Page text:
In August, the California Court of Appeal upheld a lower court ruling that the drivers are employees and not independent contractors. FedEx responded in California by simply firing all the drivers who were the subject of the court rulings to limit future liabilities. FedEx has appealed the Court of Appeal ruling to the California Supreme Court.

In September, the National Labor Relations Board in Washington ordered FedEx to bargain with Teamsters Local Union 25 over the work conditions of two FedEx Home Delivery Facilities outside Boston. The NLRB earlier found these drivers to be employees rather than independent contractors and ordered an election. The drivers elected Local 25 as their bargaining representative. FedEx has refused to adhere to the NLRB order and appealed the NLRB rulings before the US Court of Appeal DC Circuit.

"FedEx may be able to delay making these drivers employees, but the company is fighting a losing battle against a lot of authorities in a lot of places," said Teamsters International Vice President and Parcel Division Director Ken Hall. "FedEx is sticking to a very risky strategy. There are more and more angry drivers. The customers who will ship with FedEx this year for the holidays might not get the service they are paying for."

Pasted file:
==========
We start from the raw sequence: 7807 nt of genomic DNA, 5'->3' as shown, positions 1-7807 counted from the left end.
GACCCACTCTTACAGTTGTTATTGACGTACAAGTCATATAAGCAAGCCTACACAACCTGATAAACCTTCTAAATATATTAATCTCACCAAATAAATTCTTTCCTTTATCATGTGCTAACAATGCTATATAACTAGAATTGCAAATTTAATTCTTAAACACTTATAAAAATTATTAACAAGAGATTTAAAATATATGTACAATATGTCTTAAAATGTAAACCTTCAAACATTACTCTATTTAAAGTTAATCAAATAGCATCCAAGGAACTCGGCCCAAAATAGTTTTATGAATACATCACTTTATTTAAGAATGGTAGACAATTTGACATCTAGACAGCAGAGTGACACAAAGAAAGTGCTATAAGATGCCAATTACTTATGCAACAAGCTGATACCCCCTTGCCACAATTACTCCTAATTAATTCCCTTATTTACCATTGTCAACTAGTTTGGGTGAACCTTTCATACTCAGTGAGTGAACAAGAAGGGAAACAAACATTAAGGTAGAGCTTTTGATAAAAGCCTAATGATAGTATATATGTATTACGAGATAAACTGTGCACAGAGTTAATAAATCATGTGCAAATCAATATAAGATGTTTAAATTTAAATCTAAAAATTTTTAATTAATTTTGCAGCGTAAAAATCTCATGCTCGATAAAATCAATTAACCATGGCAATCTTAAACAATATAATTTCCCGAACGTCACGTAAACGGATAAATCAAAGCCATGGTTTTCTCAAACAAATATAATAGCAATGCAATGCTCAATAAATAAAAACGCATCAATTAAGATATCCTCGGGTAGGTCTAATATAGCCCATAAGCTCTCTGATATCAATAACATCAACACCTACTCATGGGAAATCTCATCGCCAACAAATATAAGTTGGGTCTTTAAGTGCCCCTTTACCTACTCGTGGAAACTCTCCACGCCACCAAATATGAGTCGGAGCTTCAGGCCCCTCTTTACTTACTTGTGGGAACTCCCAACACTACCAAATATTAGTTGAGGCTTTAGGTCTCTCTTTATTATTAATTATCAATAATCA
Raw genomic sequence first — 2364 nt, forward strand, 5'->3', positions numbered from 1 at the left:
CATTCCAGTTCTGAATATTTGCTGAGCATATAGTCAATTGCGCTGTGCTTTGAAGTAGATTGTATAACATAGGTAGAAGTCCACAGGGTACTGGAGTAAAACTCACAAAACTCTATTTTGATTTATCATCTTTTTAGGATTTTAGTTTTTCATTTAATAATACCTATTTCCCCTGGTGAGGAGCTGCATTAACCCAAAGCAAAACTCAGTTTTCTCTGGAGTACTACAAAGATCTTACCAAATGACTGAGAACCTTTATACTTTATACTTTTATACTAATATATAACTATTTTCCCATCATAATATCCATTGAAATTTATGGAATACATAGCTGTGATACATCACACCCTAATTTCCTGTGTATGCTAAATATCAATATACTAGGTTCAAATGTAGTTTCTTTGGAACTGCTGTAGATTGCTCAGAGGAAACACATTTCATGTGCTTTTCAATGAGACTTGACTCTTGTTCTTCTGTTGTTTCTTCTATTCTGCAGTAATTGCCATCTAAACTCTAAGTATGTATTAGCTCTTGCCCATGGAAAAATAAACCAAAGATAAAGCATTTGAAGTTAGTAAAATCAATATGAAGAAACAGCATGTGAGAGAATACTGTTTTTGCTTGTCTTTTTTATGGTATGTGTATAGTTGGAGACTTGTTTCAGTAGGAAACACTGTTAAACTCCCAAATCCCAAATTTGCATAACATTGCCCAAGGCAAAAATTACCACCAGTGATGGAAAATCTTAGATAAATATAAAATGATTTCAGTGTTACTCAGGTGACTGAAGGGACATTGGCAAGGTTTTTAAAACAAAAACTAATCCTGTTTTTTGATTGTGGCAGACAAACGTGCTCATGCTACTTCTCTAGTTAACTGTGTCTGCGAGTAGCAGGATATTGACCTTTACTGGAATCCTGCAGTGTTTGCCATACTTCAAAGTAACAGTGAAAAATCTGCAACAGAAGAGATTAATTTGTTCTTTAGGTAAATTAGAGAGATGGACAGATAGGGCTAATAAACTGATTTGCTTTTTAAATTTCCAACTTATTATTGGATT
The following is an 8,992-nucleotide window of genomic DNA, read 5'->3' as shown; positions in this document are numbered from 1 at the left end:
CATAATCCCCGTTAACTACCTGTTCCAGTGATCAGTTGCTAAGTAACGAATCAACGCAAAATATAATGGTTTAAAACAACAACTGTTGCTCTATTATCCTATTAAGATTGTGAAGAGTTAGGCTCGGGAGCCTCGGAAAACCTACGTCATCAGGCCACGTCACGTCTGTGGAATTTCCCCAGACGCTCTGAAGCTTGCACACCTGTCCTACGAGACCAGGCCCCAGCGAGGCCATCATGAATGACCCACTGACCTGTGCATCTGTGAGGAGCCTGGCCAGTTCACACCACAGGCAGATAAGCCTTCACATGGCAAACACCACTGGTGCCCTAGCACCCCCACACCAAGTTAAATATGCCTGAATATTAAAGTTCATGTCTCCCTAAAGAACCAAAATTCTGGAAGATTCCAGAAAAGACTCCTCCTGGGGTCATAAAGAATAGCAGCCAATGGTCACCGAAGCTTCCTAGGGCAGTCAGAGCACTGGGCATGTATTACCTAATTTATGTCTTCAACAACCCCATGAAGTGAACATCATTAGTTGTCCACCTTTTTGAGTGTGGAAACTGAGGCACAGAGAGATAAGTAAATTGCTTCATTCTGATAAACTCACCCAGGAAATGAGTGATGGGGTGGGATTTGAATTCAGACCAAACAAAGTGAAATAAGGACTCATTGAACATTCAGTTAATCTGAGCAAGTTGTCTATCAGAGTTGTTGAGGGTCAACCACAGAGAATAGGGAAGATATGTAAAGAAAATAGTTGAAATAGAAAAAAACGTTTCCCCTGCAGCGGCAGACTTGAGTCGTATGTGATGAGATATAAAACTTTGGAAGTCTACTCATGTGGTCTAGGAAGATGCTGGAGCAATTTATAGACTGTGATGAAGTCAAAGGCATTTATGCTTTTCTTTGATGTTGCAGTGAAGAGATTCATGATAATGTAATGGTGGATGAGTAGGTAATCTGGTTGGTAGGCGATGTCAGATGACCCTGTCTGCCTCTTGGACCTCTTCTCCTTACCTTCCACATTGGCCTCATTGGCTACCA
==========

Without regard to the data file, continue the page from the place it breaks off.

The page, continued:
Monday, October 15, 2007

Teamsters/DHL National Negotiations News

National Negotiations Underway

Teamsters national negotiating committee met last week with representatives of DHL to begin the historic task of negotiating a new DHL National Master Agreement. Appointed by General President Jim Hoffa, the national committee comprises representatives of Teamsters locals from around the country that represent members working in every aspect of DHL Express’s business.